LifeV is a finite element (FE) library providing implementations of state of the art mathematical and numerical methods. It serves both as a research and production library. It has already been used in medical and industrial contexts to simulate fluid structure interaction and mass transport. LifeV is the joint collaboration between four institutions: École Polytechnique Fédérale de Lausanne (CMCS) in Switzerland, Politecnico di Milano (MOX) in Italy, INRIA (REO, ESTIME) in France, and Emory University (Sc. Comp) in the U.S.A.
METAXPON ("Metachron" in Greek letters) is a small and fast audio DSP library for time-scale manipulation of 16-bit integer or 32-bit floating point stereo audio data streams. It employs a rigid phase-locked vocoder with dedicated transient detection and processing, and can work in real-time or non-real-time. Four editions are included - a portable edition and three x86 editions. The portable edition can be built with any ANSI C compiler and is OS- and architecture-independent. The three x86 editions are written in assembly using the FPU, 3DNow!, and SSE instruction sets, respectively, with automatic selection between them depending on the CPU capabilities. They can be compiled with MASM, JWASM, or NASM, producing libraries of object files in 8 formats.
SYINF shows in brief a system's CPU brand and model, RAM size, disk space, operating system, regional parameters, and current date and time. It can run in interactive (menu) or batch mode. There are two versions, in the C and C++ languages. They have been tested on 21 (15) compilers, 27 (26) operating systems, and 19 architectures. (Figures in parentheses are for the C++ version.) Both versions are conveyed in source code form only, each as a single ~35 KB source text file.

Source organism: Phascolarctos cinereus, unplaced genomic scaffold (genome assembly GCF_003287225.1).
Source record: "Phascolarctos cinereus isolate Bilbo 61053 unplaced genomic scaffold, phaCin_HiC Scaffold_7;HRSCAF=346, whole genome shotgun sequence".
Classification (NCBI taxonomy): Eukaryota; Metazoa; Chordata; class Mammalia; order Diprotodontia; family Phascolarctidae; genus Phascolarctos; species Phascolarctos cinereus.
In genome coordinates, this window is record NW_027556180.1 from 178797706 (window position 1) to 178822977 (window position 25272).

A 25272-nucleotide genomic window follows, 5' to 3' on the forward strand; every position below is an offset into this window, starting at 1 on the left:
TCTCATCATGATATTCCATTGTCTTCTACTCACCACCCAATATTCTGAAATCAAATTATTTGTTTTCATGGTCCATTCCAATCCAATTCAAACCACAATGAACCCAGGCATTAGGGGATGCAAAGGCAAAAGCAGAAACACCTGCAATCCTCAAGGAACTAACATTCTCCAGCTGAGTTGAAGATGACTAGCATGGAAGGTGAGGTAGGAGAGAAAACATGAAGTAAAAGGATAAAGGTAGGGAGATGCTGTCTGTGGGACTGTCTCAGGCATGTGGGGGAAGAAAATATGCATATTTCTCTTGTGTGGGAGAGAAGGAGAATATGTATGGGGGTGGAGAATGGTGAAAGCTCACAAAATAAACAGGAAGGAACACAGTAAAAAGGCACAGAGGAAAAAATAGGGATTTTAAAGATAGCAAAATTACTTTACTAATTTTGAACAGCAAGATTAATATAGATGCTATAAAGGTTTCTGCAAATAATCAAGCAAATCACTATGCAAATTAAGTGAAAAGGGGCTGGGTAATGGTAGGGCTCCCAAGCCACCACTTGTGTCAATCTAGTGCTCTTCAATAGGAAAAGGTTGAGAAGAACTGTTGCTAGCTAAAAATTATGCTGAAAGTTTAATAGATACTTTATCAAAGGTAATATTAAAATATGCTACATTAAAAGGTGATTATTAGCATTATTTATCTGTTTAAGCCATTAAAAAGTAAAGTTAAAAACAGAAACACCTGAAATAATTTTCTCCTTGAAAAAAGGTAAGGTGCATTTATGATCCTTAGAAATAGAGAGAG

The Exquisite `df' (xdf) is a souped-up version of df(1) rewritten from scratch and focused on flexibility of field selection and output format. It offers HTML and CSV outputs, besides the traditional text-based console output. It is fit for system administrators who are tired of post-processing df(1) output through shell or Perl scripts in order to avoid broken lines or to get a simple total/summary line.
Charm++ is a portable adaptive runtime system for parallel applications. Application developers create an object-based decomposition of the problem of interest, and the runtime system manages issues of communication, mapping, load balancing, fault tolerance, and more. Sequential code implementing the methods of these parallel objects is written in C++. Calls to libraries in C++, C, and Fortran are common and straightforward. Charm++ is portable across individual workstations, clusters, accelerators (Cell SPEs and GPUs), and supercomputers such as those sold by IBM (Blue Gene, POWER) and Cray (XT3/4/5/6). Applications based on Charm++ are used on at least 5 of the 20 most powerful computers in the world.